Elizabethtown College in Pennsylvania recently notified a campus chapter of Turning Point USA it would not allow the group to host an event featuring Joe Basrawi because of his views on critical race theory. (Gage Skidmore / Flickr.com).

The U.S. Supreme Court has called rules mandating that speakers obtain advance permission to speak “the most serious and the least tolerable infringement” of expressive rights. And given Etown’s history of discriminating against TPUSA based on the group’s political views, there is no reason to believe the college will exercise this unwarranted power of prior review in a judicious and viewpoint-neutral manner. 

TPUSA appealed Etown’s decision, challenging the fraud finding as unsupported and the prior review and probation sanctions as inappropriate. Etown refused to hear the appeal, claiming the only permissible grounds for appeal are procedural error or new information that would have significantly affected the outcome. 

As FIRE told Etown in yesterday’s follow-up letter, that is incorrect.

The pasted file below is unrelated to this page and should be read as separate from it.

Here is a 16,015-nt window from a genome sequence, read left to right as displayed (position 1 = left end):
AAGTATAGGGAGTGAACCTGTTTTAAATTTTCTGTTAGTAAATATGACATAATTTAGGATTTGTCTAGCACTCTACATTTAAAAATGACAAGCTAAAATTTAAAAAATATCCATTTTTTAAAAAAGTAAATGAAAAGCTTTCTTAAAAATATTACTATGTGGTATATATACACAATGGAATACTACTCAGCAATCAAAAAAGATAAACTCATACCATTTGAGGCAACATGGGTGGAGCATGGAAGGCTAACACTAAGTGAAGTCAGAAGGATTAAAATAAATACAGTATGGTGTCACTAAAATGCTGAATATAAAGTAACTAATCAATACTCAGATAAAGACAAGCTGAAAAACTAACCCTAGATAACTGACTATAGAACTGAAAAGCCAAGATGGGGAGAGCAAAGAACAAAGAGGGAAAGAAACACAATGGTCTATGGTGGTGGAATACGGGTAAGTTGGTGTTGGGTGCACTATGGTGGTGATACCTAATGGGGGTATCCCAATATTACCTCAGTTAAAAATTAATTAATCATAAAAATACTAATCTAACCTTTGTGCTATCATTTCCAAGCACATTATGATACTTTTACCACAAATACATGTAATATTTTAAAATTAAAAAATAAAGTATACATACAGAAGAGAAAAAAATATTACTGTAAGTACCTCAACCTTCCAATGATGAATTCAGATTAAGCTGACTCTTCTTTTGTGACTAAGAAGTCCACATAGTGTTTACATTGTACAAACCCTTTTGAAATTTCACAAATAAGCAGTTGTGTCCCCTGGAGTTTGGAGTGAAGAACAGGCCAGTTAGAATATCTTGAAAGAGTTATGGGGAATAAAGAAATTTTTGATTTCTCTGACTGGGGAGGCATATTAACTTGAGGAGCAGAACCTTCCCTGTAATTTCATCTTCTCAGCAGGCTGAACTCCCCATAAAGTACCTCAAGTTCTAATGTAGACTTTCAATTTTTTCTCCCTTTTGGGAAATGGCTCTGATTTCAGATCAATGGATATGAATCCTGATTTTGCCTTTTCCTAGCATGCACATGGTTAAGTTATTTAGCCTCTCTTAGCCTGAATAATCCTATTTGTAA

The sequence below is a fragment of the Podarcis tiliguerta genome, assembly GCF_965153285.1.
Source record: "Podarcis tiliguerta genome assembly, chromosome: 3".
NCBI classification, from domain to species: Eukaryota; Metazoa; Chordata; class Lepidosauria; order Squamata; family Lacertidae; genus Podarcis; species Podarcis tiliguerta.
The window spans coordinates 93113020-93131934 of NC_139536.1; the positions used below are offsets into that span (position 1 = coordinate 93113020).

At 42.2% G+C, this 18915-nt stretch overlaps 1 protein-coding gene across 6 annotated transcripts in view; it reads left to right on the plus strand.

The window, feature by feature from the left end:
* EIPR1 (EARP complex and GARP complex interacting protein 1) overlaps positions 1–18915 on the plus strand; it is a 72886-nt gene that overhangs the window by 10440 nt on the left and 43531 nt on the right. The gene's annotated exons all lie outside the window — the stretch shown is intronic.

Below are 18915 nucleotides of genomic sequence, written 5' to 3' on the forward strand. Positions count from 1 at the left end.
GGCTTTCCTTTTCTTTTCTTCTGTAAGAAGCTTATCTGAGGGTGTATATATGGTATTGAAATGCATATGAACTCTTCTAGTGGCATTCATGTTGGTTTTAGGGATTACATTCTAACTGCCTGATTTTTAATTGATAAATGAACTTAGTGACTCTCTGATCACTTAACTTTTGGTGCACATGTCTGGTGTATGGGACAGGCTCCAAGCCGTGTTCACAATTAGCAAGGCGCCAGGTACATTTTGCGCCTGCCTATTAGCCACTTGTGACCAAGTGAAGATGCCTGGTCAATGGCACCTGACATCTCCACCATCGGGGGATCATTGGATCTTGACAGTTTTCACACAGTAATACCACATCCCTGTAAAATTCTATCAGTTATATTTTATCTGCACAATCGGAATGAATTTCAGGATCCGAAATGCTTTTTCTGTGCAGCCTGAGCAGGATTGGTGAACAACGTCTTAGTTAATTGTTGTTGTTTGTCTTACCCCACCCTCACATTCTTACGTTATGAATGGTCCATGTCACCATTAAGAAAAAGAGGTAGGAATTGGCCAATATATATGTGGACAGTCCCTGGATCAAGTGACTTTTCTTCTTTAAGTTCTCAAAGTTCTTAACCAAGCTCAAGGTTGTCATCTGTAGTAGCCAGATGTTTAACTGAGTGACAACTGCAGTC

The Elizabethtown College Student Club and Organization Handbook lists, among the acceptable grounds for appeal, “To determine whether the finding is not supported by the preponderance of the evidence,” and “To determine whether the action plan imposed was appropriate for the violation(s).” 

Is Etown intentionally flouting its own policies, or does it not even understand them?

These are precisely the two bases cited in TPUSA’s appeal. Etown has thus inexplicably denied TPUSA due process — and denied itself an opportunity to acknowledge and correct its errors — by departing from its own written procedures. 

At this point one has to wonder: Is Etown intentionally flouting its own policies, or does it not even understand them? When it comes to student rights violations, a hat trick is nothing to be proud of. FIRE urges Etown to leave that feat to its sports teams, and recommit to its clear promises of expressive and procedural rights for students. Students deserve to know whether those commitments actually mean anything.


FIRE defends the rights of students and faculty members — no matter their views — at public and private universities and colleges in the United States. If you are a student or a faculty member facing investigation or punishment for your speech, submit your case to FIRE today. If you’re faculty member at a public college or university, call the Faculty Legal Defense Fund 24-hour hotline at 254-500-FLDF (3533).